We look at a son or a daughter and so often see the face of a father or a mother or even a grandparent.
Before he died, my older brother and I enjoyed our times together. Jim was in California. I was in the East, but we specifically made time for us. Whether it was wild boar hunting or shooting pool on a sawdust floor in some backwoods beer joint, we were the Barber boys and a force to be reckoned with.
We laughed too hard and we drank too much and people thought we were crazy. And we were, at least when we were together.
Occasionally during one of our frolics, Jim would literally stop me in my tracks and say, “Man, you look just like Dad.” That sobering thought would make us both pause for a moment, before resuming our plunge into excess with yelling and sporatic gunfire.
I have this small football-shaped birthmark on the inside of my right calf. It is fading now, because I am getting old, but when I was a child, Jim gave me an unlikely explanation that I believed for the longest time: “That’s where the elephant pooped on you.”
Dad had the exact same birthmark at the exact same spot. And he never refuted Jim’s story.
Genetics versus Environment
So why do I recount these very personal tales? Because I have been thinking about that never-ending debate of whether we are more influenced by genetics or our environment and experiences.
I believe my experiences weigh more heavily on who I became and how I think, knowing full well that inherited DNA is somewhere in the mix. I wasn’t a born musician, but rather developed a penchant for music because I grew up in a musical family.
I can trace my love of history to long walks with my grandfather, Homer, a retired captain of the Chattanooga Fire Department. Homer had a great eye for picking up arrow heads off the ground.
While we were walking on fire-fighting training grounds adjacent to the national Civil War battlefield park in Murfreesboro, Tenn., Homer stopped, stooped down picked up a tarnished brass union coat button. He handed it to me without saying a word. You can bet that I still have that button today and a bunch of arrow heads.
The point is that my love of music and history was a natural journey for me. And for that very same reason, I have this unabated interest, almost love, for manufacturing.
I Can Smell a Foundry
My father, Bob Barber, was a metallurgical engineer and known as an experienced and knowledgeable grey iron foundry man. He had a knack for turning around ailing foundries, and there were always plenty of them. Dad knew if there was a foundry in a town by smelling the air.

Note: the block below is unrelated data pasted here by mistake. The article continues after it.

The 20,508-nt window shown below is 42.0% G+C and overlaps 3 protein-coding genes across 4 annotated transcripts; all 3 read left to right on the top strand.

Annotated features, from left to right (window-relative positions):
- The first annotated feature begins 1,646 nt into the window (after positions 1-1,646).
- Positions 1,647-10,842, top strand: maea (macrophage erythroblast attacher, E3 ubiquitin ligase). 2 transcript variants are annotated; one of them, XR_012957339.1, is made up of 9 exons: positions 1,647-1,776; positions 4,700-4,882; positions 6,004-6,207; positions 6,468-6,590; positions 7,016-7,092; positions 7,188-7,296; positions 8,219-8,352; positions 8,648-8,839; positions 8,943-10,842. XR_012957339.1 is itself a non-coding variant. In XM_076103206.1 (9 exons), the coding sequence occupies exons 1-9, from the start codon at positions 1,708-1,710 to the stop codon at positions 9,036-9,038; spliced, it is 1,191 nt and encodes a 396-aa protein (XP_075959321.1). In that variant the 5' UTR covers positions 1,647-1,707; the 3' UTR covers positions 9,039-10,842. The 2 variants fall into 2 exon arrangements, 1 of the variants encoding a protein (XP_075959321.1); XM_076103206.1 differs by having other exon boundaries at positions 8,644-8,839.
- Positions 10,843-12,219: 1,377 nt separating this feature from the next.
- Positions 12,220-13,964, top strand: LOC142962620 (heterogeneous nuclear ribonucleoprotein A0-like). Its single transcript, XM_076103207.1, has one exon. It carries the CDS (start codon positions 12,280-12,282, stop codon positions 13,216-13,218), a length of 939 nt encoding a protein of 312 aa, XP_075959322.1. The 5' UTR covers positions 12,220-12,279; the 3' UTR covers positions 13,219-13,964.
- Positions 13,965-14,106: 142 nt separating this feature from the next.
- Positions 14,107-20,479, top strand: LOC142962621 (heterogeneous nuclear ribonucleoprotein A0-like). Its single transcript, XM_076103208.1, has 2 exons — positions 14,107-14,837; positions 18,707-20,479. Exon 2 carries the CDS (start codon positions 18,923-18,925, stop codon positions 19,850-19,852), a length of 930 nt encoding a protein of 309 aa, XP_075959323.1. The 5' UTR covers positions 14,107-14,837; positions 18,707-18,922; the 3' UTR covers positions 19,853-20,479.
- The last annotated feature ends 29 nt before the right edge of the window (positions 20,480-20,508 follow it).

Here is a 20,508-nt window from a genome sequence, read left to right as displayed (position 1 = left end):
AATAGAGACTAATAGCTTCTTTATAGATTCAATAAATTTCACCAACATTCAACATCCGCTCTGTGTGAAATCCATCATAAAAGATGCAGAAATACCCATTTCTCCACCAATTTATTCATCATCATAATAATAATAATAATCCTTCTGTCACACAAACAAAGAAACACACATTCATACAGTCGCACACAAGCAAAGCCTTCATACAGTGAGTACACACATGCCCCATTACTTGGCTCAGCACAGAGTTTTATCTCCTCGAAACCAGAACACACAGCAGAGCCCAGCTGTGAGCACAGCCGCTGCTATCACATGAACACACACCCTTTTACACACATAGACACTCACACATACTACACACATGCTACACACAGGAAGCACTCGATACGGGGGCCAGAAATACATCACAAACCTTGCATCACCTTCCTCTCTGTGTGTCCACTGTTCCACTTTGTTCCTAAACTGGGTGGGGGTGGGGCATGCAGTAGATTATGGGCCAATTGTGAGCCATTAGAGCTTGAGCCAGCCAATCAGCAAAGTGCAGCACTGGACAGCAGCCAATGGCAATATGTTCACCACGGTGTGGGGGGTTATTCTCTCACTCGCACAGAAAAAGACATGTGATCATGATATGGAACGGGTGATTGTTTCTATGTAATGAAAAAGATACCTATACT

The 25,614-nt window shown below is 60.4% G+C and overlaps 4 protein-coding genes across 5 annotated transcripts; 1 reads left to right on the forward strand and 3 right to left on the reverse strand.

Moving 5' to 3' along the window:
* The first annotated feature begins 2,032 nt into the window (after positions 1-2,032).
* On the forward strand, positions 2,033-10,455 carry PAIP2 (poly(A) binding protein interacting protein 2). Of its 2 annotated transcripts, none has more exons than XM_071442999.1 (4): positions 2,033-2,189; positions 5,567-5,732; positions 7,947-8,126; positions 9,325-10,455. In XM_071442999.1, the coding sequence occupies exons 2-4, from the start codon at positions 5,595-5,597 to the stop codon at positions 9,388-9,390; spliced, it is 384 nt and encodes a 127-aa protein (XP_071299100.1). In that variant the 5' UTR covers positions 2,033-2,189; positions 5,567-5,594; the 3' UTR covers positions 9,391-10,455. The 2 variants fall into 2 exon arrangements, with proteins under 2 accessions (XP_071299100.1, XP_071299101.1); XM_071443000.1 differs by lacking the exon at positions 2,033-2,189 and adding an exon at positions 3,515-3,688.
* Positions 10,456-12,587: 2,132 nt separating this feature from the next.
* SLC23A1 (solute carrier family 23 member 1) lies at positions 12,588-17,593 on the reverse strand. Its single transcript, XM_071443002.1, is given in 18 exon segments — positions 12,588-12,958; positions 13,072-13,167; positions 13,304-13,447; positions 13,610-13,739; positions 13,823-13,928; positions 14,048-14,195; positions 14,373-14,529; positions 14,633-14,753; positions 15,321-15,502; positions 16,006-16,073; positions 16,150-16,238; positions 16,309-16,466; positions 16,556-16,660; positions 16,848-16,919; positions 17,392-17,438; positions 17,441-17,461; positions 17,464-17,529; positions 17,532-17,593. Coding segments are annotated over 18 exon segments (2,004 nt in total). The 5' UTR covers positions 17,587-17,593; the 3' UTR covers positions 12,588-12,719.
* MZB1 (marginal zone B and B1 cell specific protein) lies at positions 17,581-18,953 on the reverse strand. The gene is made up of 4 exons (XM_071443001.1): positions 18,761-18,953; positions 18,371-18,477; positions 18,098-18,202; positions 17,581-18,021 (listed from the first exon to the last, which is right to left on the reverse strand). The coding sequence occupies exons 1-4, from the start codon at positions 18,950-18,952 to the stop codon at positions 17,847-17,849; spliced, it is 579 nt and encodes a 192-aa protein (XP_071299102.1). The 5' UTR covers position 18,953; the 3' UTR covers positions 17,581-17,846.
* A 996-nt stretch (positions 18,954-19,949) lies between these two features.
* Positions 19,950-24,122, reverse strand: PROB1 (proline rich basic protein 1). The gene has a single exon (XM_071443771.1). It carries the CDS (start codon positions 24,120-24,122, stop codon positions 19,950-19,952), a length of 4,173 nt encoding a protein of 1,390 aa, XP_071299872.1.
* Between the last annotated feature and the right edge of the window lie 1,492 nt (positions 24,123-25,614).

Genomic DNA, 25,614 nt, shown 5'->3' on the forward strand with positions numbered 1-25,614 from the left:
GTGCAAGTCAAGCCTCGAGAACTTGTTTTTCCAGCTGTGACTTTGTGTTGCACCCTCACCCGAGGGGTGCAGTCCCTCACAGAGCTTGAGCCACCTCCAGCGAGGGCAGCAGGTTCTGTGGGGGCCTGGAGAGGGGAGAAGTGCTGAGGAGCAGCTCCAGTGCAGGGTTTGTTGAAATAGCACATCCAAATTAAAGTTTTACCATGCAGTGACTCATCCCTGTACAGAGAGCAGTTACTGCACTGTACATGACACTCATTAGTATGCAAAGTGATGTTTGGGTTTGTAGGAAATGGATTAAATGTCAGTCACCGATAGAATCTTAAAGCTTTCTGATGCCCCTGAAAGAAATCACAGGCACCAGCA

The practice of melting and casting metal into a mold has been taking place for more than 5,000 years. Seven of the signers of the Declaration of Independence in 1776 were metal casters. So we’re really talking old-school manufacturing.
We have probably lost a thousand foundries or more in the past two decades. According to the American Foundry Society, the U.S. casting industry currently consists of 2,010 operations (80 percent of which are small businesses with less than 100 employees), down from 2,336 five years ago.
Leave it to say, I grew up with foundry sand in my blood. I didn’t go to college right after graduating from high school, but worked at a foundry as I wanted some time to figure out what I wanted to do with my life.
And while I did not follow the path of my father by pursuing a career in manufacturing, I have always believed that manufacturing was and remains key to our nation’s future. In short, if we stop making stuff, we will not only short shrift wealth that will permeate throughout society but we will relegate ourselves to has-been status as a nation. I truly believe that.
It is Up to Us
If this past Great Recession has revealed anything to us, I think it is becoming apparent that those communities whose local economies are based on something as ethereal as gaming, retail, tourism and real estate development, are essentially built upon a house of cards. Energy, technology, and manufacturing are far preferable as an economic foundation. As Waylon Jennings opined in the song, maybe it is time to get back to the basics.
And I believe the basics are a return to an emphasis of math and science in our schools and investing in research and development so that we can remain a dominant manufacturing power and not go the route of Great Britain.